A Tradition of Equality

April 22, 2007

Author: Kevin Crush

Source: Daily Herald-Tribune


There's something about sitting on the floor that gives a feeling of being one with everybody else. Maybe it brings back memories of sitting with elementary classmates as together we all listened as our teacher read us a story. Or maybe there is just something primeval about being close to the ground.

Whatever it is, sitting on the floor of the basement of the Grande Prairie Sikh temple, eating a lunch with the temple-goers, does foster the feeling of kinship with everyone in the room.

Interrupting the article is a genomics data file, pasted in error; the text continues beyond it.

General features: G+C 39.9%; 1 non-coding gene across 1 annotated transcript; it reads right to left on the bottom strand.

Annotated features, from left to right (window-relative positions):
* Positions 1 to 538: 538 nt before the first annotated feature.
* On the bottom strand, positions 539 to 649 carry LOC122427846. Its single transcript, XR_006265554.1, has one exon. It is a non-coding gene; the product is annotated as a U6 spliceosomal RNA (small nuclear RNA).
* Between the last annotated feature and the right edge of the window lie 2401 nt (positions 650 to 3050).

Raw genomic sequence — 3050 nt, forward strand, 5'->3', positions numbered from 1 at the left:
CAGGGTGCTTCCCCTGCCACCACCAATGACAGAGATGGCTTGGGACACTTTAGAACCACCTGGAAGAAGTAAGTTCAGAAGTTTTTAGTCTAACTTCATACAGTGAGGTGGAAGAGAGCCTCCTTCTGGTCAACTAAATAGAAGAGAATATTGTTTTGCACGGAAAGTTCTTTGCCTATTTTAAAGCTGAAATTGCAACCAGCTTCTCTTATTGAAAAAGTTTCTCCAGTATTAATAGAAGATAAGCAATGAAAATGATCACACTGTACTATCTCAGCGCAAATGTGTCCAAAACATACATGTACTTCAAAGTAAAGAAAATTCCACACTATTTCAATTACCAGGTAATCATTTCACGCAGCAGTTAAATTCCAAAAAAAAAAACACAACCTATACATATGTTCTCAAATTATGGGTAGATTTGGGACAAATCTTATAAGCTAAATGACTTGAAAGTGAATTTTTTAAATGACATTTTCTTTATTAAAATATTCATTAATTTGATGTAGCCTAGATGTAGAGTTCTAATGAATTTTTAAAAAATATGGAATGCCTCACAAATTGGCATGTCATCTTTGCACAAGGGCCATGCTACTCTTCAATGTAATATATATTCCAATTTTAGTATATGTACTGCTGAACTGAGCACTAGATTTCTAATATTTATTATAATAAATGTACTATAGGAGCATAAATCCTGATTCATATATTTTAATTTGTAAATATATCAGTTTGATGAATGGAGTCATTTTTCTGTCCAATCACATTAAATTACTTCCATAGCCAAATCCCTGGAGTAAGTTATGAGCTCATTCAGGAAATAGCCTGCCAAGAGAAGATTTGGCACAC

It should. That's what it is supposed to do.

For centuries, Sikhs have been practising a tradition known as the langar, or free kitchen. In Sikh communities, everyone was expected to sit on the floor of the gurdwara or temple and share their meals in the langar regardless of their rank and status in society. A prince may break bread with the pauper beside him.

In the kitchen of the Grande Prairie temple, perhaps a dozen or more women are working on preparing the Sunday langar. Its crowded in the kitchen and a little bit hectic as they work on the lunch for 50 or 60 people.